A Groundnut Grower Sharpens Her Skills
Ganabi Insuidor, a farmer in Kayereso community in Ghana’s East Gonja District, grows groundnuts to feed her family, then sells the excess at markets for income. Unfortunately, in recent seasons, Ganabi’s yields of nuts were not enough to both eat and sell.
Then Ganabi joined a farmer field school (FFS) managed by SPRING/Ghana, USAID’s multi-sectoral nutrition project. The FFS trainings teach farmers good agronomic practices, which make it easier to grow and harvest healthier crops with greater yields. She also learned how to reduce or prevent contamination by aflatoxin, a fungus that grows on groundnuts and other legumes and grains and poses serious risks to human health. Aflatoxin contamination can impede nutrient absorption in the human body, leading to poor nutritional outcomes, particularly in young children.
Maximizing Yield in the Field
After participating in the FFS, Ganabi offered to use her seven-acre farm as an FFS demonstration plot to share good agriculture practices with her neighbors. She began to plant crops in rows, ensured timely weeding, and turned her groundnut shoots upright to facilitate initial drying in the field before plucking the nuts to dry them to reduce the likelihood of aflatoxin contamination.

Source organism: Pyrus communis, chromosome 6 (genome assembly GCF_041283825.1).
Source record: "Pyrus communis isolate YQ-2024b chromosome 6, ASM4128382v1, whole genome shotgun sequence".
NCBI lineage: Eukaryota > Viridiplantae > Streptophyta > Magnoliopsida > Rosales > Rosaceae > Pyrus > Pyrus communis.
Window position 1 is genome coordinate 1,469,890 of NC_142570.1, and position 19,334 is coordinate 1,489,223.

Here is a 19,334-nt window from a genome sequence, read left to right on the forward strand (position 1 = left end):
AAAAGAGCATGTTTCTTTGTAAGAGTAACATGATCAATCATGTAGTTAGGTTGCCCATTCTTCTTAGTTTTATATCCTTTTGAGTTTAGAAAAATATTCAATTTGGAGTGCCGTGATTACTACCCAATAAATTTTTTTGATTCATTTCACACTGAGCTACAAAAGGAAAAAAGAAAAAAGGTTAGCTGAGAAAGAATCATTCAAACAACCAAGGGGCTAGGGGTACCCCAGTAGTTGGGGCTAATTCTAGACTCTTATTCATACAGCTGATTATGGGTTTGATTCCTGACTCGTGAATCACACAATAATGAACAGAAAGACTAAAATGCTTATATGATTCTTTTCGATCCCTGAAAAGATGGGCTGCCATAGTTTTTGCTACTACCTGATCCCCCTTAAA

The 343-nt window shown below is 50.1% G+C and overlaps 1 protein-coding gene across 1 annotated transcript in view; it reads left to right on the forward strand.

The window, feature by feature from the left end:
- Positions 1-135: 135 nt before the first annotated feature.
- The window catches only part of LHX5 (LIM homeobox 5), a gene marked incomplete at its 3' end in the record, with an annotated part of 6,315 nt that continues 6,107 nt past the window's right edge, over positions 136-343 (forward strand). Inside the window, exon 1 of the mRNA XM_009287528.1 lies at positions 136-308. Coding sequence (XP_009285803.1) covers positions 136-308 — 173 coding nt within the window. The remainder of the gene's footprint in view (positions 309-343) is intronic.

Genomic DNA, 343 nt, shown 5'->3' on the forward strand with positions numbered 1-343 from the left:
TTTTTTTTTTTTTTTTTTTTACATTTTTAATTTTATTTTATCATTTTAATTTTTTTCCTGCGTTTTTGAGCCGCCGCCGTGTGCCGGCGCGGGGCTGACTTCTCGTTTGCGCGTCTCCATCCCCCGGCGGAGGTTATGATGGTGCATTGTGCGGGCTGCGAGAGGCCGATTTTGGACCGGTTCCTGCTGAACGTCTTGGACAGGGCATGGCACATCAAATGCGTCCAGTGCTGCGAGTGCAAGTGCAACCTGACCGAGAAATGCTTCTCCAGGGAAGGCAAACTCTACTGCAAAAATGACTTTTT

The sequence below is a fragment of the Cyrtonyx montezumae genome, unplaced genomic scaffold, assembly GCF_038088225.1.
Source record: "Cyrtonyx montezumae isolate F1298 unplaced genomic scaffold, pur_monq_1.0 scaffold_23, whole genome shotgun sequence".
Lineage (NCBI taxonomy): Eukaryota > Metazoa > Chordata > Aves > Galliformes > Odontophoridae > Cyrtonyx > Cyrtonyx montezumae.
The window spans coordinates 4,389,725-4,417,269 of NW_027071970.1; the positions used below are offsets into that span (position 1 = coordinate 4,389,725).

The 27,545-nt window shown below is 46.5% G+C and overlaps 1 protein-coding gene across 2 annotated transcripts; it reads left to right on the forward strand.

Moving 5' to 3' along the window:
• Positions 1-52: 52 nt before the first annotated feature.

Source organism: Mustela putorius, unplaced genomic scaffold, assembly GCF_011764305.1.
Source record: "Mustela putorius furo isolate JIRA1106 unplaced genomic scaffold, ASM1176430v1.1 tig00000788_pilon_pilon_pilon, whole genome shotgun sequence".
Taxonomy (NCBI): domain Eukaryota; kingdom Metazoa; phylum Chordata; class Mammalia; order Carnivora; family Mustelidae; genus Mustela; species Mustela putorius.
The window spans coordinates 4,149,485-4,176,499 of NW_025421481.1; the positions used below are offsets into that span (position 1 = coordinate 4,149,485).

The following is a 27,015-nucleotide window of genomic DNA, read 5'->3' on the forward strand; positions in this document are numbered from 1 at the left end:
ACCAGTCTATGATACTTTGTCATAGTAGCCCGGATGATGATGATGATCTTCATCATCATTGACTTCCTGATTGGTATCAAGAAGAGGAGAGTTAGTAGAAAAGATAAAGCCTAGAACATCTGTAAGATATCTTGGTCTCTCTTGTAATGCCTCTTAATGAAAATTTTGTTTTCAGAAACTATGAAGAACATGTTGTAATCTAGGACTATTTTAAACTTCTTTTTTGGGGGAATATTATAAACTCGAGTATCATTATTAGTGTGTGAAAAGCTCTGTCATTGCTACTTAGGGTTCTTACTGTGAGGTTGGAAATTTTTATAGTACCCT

To me, the significance of the award is neither about the souvenirs nor the large quantity of groundnuts produced. Rather, it is about the confidence and self-worth that have been imbued in me.
--Ganabi Insuidor, Best Groundnut Farmer, East Gonja District
As a result, Ganabi improved her yield. She recorded 15 bags of groundnuts, a significant increase from the previous average of 11 bags. Her efforts were rewarded at the National Farmers’ Day celebration in where she was recognized as the East Gonja District Best Groundnut Farmer.
“When I got the award, I was so happy. I was not expecting it, though,” Ganabi remarked.
Success beyond Souvenirs
Ganabi attributed her success to the support she received from SPRING on good groundnut farming practices. She also spoke of her newfound confidence: “To me, the significance of the award is neither about the souvenirs nor the large quantity of groundnuts produced. Rather, it is about the confidence and self-worth that have been imbued in me. I feel more encouraged and confident that I have won this award, even beating all the men in the district. I am so grateful to SPRING/Ghana for their support.”
With a bag of groundnuts selling at an average price of 120 GHC (about $25), Ganabi plans to use her increased income to send two of her children to the high school and support an older child in the university.
Good agriculture practices learned through the SPRING FFS helped 14,370 farmers produce yields more likely to be aflatoxin-free. After receiving training and follow-up visits from Ministry of Food and Agriculture staff, FFS participants report reaping a higher yield within that same farming season.
Because of her zeal for putting her FFS knowledge into practice, and her subsequent award, Ganabi has gained prestige in the community and now serves as a peer mentor, giving advice to her fellow community members.
While Ganabi looks forward to an increase in her groundnut yield in subsequent years, SPRING will continue to explore additional opportunities to help other farmers in the district. Ganabi also hopes she’ll win the best farmer award one more time.
As of September 2016, SPRING/Ghana has trained 14,370 groundnut farmers, of which 10,710 are women.